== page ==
|dc.contributor.advisor||Greenberg, Sanford N., 1952-||
|dc.description.abstract||As the issue of nuclear energy has emerged in the
political arena, it seems only natural that organized
opposition is contesting nuclear advocates in this same
spectrum. Although the nuclear industry protests that the
antinuclear movement has unjustly singled the nuclear industry
as an evil threat to society, a retrospective look shows
that environmentalists have protested oil spills, coal
pollution, and other industrial contamination that threatens
The antinuclear movement has succeeded in organizing
nation-wide opposition to nuclear energy through the use of
various tactics that publicize atomic energy dangers and
educate the public on the perils of that energy source. As
a group, the nuclear opponents have many traditional political
interest group qualities. Numerous practices of traditional
interest groups identified by David Truman in The Governmental
Process are noticeable in the movement against nuclear energy.
The group has centralized its plan of attack, albeit not a
totally unified effort, that has aided in the sharp decrease
in scheduled plant construction. The Atomic Industrial
Forum, a reputable publicist of pronuclear sentiments, predicts
that no new nuclear plants will be licensed in the 1980's.
The antinuclear movement has played a crucial role, although
many times not direct, in the projected moratorium on.
This paper will analyze the rise of antinuclear
activity and its effectiveness as a political interest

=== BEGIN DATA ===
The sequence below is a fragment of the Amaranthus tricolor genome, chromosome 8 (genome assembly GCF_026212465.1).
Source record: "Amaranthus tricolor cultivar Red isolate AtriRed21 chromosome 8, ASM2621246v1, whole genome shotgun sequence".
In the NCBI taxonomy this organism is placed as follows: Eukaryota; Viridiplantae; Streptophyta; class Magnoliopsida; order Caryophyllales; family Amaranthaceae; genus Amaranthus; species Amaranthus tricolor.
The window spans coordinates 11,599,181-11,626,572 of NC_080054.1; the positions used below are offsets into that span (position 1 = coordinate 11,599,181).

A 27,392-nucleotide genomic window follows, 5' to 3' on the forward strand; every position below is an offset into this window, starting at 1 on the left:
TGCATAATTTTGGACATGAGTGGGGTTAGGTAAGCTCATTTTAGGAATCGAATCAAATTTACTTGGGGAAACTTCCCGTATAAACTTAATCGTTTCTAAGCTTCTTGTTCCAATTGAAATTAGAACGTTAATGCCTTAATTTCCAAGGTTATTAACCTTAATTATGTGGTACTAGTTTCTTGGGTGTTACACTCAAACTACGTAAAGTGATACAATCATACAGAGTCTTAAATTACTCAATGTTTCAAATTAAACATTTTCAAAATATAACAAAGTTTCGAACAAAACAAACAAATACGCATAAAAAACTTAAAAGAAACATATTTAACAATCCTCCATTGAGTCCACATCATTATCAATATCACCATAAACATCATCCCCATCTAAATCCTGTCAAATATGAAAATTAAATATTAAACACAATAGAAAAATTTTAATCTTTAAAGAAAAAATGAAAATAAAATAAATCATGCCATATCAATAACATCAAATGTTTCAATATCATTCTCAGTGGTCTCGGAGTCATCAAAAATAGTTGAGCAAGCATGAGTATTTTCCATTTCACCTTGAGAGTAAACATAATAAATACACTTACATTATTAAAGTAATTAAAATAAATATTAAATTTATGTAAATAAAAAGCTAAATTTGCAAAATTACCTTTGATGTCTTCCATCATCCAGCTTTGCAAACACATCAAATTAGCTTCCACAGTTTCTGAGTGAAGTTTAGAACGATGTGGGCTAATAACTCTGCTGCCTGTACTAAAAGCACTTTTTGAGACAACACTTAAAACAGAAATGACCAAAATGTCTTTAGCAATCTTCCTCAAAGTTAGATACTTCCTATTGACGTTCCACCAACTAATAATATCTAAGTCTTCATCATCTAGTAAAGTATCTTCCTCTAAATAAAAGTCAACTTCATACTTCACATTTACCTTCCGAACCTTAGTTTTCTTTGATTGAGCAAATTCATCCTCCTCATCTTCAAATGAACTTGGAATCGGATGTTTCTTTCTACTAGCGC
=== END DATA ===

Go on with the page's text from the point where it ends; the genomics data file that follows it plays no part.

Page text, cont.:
group. The nuclear question cannot singly be categorized
as a political, technical, social, or economic problem.
These facets mesh so closely that it takes people with
expertise in each field to sort the issues of nuclear
feasibility. Yet, each facet cannot be treated as equal.
It is politicians who implement
change in society, and it is these men that the country
looks toward to make decisions about energy strategies.||en_US
|dc.description.tableofcontents||Introduction -- Analysis of a Public Interest Group -- History of Atomic Energy and the Evolution of Concern -- The Controversy -- Pronuclear -- Antinuclear -- The Actors -- Structure of the Antinuclear Movement -- Propaganda Program -- Civil Disobedience -- Ralph Nader and Other Leaders -- Political Tactics -- Labor Alliances -- Conclusion||
|dc.relation.ispartof||Kalamazoo College Political Science Senior Individualized Projects Collection||
|dc.relation.ispartofseries||Senior Individualized Projects. Political Science.;||
|dc.rights||U.S. copyright laws protect this material. Commercial use or distribution of this material is not permitted without prior written permission of the copyright holder. All rights reserved.||
|dc.title||An Analysis of the Antinuclear Movement as a Political Interest Group||en_US